Gum’s unique appeal was its ephemerality and disposability. Even after the flavor diminished and the gum became too hard, people could keep its wrappers, trade cards or comics. The act of purchasing and chewing gum was merely a prelude to the rewards of graphic consumption. Collecting gum cards and other paraphernalia continues today. Joanne Brunet amassed holdings of over 4,000 specimens pertaining to gum in her Gum Gallery Museum in Arizona and Bazooka Joe baseball cards command thousands of dollars at auction. Additionally, antique gum displays remain popular artifacts for their relationship to brands and advertising.
Gum has also found an unconventional second life in art. The infamous “Gum Wall” in Seattle contained 2,350 pounds of accumulated gum as of 2015, marking it as a tourist attraction. The Italian artist Maurizio Savini creates sculptural works using previously chewed gum. These displays not only demonstrate how gum’s compositional make-up resists disposability, but how that complicating factor became its cultural trademark.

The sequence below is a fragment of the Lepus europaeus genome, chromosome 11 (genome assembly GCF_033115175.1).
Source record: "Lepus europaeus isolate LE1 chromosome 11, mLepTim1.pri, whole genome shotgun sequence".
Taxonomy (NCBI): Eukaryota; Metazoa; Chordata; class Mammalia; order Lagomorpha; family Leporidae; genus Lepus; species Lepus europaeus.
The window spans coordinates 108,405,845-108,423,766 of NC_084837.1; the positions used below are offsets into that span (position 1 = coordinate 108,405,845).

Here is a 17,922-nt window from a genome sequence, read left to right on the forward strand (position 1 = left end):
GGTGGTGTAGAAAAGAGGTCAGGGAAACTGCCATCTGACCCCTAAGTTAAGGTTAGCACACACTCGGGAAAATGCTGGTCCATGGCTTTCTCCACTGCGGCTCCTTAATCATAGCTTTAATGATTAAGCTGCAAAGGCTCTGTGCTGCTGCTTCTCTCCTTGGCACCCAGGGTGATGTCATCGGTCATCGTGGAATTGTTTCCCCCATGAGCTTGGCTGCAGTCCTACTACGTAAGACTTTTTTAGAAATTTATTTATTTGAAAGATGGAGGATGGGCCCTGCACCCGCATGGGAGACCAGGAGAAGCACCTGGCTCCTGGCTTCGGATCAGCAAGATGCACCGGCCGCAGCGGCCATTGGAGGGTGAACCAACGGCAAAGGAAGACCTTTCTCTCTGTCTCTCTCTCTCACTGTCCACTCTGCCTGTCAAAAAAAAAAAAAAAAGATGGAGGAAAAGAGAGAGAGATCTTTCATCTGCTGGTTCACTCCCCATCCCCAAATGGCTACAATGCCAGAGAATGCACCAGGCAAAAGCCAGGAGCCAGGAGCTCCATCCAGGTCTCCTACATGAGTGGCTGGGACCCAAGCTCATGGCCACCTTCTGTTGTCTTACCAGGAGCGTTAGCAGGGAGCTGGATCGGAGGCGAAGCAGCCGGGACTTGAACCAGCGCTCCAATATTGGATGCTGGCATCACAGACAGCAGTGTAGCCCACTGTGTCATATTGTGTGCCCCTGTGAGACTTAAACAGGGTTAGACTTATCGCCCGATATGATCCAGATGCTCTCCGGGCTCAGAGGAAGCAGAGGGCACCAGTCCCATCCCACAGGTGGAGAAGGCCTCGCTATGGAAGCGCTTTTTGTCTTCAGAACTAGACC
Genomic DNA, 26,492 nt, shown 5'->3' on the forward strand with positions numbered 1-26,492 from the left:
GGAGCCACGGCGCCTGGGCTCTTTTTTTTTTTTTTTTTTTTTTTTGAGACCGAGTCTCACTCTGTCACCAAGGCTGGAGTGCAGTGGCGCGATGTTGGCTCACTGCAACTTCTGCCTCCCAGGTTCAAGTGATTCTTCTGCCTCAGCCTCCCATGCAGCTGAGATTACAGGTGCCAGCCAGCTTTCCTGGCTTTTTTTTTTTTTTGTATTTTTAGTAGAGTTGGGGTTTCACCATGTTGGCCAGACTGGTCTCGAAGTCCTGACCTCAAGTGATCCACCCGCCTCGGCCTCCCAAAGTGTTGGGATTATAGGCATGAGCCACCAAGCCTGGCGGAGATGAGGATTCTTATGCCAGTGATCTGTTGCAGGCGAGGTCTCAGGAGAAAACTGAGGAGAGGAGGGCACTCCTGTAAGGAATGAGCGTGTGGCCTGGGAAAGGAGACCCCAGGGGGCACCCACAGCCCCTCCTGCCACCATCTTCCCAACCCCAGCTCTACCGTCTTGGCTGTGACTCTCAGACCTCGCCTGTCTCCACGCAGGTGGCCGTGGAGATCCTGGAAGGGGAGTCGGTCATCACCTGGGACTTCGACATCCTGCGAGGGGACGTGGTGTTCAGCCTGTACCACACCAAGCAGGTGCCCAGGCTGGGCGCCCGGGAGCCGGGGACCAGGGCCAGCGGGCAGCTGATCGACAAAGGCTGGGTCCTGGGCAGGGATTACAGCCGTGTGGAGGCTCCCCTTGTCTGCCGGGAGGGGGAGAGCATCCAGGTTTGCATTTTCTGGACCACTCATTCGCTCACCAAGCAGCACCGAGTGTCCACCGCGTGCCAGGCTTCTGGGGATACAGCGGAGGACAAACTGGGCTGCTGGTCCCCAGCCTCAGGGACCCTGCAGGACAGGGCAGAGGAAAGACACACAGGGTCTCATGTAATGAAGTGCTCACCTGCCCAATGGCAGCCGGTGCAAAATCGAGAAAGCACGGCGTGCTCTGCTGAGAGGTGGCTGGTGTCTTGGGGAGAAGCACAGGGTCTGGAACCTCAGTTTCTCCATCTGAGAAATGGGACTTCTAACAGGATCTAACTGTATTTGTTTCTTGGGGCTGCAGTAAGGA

Meanwhile, companies continue to produce chewing gum in new flavors and with new marketing strategies. Today, chewing gum is largely made with vinyl resins or microcrystalline waxes; in fact, the Goodyear tire company manufactures Pliogum, a foodgrade SBR (styrene/butadiene copolymer) for many major gum brands. Wrigley’s continues to dominate the industry, while American Chicle’s chewing gum trust was purchased by Cadbury in 2003. Currently, over 500 companies make commercial gum around the around, and it remains a ubiquitous product in any convenience store. But that’s not to say that gum has lost all its personality. The chicle-based ingredients have recently undergone a resurgence of popularity among artisanal gum makers, and marketing campaigns continue to feature celebrity endorsements to connect gum with the next generation of chewers.